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  • The New South African Review 2: new paths, old compromises? ed. by John Daniel et al.
  • Basheerah Mohamed (bio)
John Daniel, Prishani Naidoo, Devan Pillay and Roger Southhall (eds) (2011) The New South African Review 2: new paths, old compromises? Johannesburg: Wits University Press

The second volume of the New South African Review provides a comprehensive overview of the contemporary state of South Africa by focusing on four major themes: politics and international relations, economics and society, environment and media. This all encompassing, in-depth analysis provides a valuable insight into the major challenges facing the country nearly two decades after apartheid has ended. The authors' provide well-balanced arguments supported by sound qualitative and quantitative analysis leaving the reader replenished with new insights and information.

The section of the book pertaining to politics and international affairs explores the myriad forces at play in the South African political arena and specifically examines the multi-dimensional character of the African National Congress (ANC); the nature of opposition politics, the question of participation under the new democratic dispensation. In addition it ventures outside of the national political arena to examine South Africa's relationship with its Southern neighbours.

In addition to providing valuable insights into the history and contemporary nature of the tri-partite alliance, Pillay explores the voting patterns of the electorate. The percentage of eligible voters who vote for the ANC decreased to 38.8 per cent from 53.8 per cent and of all eligible voters in the most recent national election, 12.2 million voters abstained from casting a vote (44). This chapter raises important questions about how South Africans feel towards democracy almost nineteen years after apartheid has [End Page 302] ended. Does this indicate that we're heading down a path of apathy or will it give birth to new political voices with parties and policies that will enable those voices to be heard? And who will listen to those voices given that the ANC still exercises such a strong hold over a majority of South African citizens. Alternatively, one may ask how long it will take for the ANC to loosen their grip over the majority?

Southern and Southall examine the shape and form of the political opposition in South Africa, the tactics that the leading opposition party is employing, and whether these have been successful. The authors go further to imagine what a new opposition would look like, emphasising the need for a more coherent alternative and outlining the key guiding principles that the new opposition ought to embody.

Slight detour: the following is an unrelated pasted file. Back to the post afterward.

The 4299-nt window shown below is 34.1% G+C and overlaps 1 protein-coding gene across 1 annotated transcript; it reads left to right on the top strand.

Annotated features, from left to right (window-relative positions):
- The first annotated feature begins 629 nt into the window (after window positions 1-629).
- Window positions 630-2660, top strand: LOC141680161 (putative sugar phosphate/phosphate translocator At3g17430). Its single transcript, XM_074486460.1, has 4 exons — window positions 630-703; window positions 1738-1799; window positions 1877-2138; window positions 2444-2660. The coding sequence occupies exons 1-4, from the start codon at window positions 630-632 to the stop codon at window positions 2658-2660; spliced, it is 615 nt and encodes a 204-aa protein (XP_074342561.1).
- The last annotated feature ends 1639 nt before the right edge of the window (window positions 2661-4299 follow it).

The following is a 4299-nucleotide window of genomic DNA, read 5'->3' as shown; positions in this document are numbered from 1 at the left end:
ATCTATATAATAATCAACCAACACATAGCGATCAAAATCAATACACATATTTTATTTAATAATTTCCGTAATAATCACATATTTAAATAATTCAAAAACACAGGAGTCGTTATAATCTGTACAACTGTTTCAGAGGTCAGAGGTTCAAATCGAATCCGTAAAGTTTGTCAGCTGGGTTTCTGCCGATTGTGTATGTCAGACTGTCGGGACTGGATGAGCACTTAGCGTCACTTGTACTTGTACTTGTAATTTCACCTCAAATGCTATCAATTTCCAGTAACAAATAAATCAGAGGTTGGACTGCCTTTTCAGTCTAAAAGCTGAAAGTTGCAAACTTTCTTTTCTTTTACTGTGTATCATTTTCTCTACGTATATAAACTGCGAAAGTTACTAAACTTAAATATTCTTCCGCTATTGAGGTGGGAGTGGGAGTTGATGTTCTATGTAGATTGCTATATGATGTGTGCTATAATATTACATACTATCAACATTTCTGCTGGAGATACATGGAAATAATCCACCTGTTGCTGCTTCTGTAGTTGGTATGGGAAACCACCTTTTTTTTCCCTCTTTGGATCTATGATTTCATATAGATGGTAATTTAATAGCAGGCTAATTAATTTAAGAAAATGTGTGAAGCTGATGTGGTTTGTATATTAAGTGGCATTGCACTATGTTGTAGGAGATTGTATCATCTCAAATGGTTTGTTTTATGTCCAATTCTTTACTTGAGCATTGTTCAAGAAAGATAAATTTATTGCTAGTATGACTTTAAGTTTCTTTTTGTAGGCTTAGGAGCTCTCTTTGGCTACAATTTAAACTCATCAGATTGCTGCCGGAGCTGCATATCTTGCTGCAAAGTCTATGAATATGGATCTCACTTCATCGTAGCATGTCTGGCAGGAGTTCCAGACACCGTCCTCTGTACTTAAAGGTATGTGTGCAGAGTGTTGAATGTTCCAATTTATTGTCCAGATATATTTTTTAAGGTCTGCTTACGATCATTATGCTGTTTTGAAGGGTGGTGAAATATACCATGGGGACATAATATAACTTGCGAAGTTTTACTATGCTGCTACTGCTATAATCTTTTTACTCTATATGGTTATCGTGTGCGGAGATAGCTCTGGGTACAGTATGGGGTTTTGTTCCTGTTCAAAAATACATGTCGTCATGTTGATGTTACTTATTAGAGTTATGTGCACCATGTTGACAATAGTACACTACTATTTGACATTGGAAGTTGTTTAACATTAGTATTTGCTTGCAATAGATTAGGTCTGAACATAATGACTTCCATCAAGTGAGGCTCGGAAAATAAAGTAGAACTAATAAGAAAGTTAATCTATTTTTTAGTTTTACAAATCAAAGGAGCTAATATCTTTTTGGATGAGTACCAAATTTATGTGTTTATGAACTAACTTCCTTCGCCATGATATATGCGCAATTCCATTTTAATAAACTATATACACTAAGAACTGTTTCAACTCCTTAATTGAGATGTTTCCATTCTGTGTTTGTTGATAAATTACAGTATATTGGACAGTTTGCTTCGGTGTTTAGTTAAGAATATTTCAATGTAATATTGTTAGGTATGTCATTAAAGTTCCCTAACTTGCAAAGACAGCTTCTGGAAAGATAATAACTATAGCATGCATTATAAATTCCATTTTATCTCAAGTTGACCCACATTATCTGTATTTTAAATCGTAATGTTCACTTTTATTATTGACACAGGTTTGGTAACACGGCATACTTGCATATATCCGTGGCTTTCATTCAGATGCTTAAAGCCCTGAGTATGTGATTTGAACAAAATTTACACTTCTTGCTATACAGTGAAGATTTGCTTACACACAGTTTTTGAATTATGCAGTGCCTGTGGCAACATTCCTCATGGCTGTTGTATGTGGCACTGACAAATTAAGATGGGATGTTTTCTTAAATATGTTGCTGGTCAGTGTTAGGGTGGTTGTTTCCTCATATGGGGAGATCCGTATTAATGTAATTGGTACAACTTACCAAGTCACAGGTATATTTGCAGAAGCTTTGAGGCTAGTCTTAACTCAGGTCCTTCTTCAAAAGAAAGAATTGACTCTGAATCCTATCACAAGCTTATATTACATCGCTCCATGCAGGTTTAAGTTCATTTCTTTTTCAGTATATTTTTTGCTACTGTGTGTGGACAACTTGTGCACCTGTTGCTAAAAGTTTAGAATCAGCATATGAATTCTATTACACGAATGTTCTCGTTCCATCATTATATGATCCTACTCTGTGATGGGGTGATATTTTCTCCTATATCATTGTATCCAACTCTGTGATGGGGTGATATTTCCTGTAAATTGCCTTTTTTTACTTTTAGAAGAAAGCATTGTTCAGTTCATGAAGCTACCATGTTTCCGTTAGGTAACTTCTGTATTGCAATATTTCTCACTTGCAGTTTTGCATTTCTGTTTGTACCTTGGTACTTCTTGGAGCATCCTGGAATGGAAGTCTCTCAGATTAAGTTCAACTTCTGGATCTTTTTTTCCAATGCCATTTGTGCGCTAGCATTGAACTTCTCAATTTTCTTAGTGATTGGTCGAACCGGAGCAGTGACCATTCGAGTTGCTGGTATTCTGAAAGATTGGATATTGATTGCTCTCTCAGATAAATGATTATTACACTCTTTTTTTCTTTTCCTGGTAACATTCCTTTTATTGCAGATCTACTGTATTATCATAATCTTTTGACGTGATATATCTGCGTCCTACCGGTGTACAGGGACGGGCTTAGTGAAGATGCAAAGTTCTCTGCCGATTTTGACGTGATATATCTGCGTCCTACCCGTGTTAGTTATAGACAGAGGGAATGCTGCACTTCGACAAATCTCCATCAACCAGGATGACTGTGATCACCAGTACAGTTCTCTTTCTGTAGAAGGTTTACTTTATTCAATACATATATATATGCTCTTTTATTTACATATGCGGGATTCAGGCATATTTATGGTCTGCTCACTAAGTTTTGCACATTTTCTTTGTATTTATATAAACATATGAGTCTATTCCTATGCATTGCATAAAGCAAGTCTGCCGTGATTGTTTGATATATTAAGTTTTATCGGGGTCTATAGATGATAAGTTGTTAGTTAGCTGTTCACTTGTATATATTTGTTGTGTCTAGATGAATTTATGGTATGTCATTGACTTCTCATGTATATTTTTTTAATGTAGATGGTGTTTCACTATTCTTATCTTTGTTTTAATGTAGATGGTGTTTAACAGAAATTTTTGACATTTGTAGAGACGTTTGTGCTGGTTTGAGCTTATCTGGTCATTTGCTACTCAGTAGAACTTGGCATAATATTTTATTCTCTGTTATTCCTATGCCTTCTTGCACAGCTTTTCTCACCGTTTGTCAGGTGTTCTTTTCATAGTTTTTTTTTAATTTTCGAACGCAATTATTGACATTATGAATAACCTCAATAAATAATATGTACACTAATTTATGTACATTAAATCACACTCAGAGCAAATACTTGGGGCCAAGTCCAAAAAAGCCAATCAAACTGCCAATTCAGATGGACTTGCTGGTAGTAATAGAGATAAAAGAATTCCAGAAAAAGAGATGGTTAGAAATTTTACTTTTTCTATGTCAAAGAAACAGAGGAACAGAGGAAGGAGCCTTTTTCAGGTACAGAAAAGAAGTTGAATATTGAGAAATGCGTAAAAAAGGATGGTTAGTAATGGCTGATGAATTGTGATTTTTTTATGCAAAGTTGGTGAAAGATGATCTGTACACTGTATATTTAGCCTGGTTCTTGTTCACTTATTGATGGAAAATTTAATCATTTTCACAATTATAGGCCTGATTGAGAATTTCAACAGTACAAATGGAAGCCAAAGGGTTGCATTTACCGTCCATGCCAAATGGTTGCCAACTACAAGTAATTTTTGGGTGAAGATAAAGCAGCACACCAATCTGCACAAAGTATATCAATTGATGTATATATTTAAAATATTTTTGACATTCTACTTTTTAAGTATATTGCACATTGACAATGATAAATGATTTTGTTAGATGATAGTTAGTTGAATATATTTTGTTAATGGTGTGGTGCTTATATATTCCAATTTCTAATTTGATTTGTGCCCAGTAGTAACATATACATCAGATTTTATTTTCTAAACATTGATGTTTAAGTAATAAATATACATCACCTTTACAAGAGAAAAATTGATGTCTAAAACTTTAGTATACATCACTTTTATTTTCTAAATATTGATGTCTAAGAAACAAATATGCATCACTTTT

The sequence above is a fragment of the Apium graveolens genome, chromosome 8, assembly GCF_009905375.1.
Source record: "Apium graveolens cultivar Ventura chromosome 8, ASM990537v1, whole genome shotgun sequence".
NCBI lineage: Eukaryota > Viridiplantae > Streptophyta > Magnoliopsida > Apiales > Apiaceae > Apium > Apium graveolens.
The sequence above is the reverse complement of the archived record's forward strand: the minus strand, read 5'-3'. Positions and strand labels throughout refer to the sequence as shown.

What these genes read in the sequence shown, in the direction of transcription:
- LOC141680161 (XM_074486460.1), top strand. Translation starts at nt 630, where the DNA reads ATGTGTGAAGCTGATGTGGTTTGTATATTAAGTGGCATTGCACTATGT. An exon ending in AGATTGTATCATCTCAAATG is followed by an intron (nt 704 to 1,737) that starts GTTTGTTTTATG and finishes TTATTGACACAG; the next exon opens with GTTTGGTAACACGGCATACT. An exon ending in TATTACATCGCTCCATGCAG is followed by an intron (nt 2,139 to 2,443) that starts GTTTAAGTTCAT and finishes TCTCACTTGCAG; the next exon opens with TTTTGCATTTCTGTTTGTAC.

The chapter addressing the 'Zanufication debate' challenges the perception that South Africa is evolving into Zimbabwe by exposing some of the key differences between the two countries, thereby presenting a much more sophisticated and nuanced perspective on the issue:

It is important to make a clear distinction between the thorough going authoritarian character of Zanu PF in contemporary Zimbabwe and the real but constrained and contested authoritarianism of the ANC in South Africa which still exists within, and is tempered by, the country's broader democratic structure.

The authors attempt to determine not whether South Africa can be equated to Zimbabwe but whether South Africa is heading on the same trajectory as Zimbabwe. The strength in this approach is that it provides an un-biased argument based on the complexities of the situation differentiating it from other less rational debates.

The issue of participation within a democratic state is a challenging one to address. Despite South Africa's vibrant civil society, the country still faces major obstacles in this regard. Buccus and Hicks raise an important question: How do the poor and unorganised participate in this democracy? The authors illustrate how oftentimes the legislation to enable participation does exist but the mechanisms to enforce the law are inadequate or nonexistent. Addressing the issue of participation of the silenced masses, they argue, is a crucial step towards constructing a more just society.

The reader is exposed to various aspects of South Africa's economic sphere. The argument for worker cooperatives to be used as a vehicle to strengthen economic empowerment is supported by concrete examples of successful cases in South Africa. Whilst the creation...


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pp. 302-305
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